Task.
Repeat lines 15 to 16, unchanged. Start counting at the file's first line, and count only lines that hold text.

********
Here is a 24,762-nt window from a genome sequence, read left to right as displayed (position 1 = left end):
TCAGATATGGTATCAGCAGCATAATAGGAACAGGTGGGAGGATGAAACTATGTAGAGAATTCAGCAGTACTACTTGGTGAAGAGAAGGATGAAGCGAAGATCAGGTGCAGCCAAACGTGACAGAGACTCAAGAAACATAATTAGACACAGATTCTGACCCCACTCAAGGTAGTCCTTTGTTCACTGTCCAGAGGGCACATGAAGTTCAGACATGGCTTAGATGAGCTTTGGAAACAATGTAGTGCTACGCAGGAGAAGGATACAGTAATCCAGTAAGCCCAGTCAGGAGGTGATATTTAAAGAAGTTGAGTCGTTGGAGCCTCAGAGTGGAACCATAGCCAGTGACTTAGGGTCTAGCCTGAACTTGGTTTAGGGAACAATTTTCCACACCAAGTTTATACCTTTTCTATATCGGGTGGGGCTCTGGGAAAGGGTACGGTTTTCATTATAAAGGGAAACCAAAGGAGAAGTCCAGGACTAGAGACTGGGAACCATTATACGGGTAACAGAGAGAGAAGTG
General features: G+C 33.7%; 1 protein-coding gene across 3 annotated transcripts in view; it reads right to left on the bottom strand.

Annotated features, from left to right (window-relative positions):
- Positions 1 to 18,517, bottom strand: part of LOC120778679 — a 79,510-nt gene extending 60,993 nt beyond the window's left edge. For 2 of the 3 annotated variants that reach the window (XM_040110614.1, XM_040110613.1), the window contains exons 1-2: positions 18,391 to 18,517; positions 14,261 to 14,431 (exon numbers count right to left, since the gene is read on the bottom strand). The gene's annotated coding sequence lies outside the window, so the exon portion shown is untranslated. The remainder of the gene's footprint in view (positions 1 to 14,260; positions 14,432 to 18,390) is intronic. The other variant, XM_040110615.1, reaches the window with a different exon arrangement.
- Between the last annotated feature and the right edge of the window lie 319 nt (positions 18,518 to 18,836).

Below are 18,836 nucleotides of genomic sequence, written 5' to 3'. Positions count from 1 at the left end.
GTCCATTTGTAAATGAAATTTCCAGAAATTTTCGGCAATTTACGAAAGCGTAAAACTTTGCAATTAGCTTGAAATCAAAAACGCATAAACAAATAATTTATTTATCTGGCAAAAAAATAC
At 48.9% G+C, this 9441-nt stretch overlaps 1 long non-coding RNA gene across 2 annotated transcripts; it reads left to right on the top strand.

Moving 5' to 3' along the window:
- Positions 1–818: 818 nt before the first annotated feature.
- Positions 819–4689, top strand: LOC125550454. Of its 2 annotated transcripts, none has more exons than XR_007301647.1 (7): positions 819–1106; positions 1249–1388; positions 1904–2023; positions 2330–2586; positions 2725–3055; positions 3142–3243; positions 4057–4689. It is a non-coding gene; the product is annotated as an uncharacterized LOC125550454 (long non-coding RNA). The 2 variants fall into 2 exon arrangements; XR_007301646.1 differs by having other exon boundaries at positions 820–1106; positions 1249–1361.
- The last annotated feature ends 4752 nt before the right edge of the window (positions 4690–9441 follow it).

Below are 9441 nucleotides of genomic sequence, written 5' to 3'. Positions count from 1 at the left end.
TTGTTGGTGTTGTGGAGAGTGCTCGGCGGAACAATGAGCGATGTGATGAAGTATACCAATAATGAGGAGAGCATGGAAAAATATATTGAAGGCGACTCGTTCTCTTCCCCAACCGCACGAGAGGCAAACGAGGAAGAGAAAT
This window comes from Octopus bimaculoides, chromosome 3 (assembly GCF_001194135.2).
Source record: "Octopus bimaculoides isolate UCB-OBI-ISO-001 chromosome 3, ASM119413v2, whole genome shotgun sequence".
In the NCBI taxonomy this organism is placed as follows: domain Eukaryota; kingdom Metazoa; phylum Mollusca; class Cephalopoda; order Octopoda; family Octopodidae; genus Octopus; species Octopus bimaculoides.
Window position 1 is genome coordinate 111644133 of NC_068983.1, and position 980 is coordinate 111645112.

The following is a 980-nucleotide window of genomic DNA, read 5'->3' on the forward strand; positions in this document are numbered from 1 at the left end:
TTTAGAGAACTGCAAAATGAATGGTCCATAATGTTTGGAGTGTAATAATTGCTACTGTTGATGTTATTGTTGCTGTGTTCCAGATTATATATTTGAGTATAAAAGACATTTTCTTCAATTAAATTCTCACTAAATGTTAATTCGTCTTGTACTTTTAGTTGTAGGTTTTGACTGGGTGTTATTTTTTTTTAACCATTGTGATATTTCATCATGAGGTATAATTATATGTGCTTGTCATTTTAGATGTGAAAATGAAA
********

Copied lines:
TTGTTGGTGTTGTGGAGAGTGCTCGGCGGAACAATGAGCGATGTGATGAAGTATACCAATAATGAGGAGAGCATGGAAAAATATATTGAAGGCGACTCGTTCTCTTCCCCAACCGCACGAGAGGCAAACGAGGAAGAGAAAT
This window comes from Octopus bimaculoides, chromosome 3 (assembly GCF_001194135.2).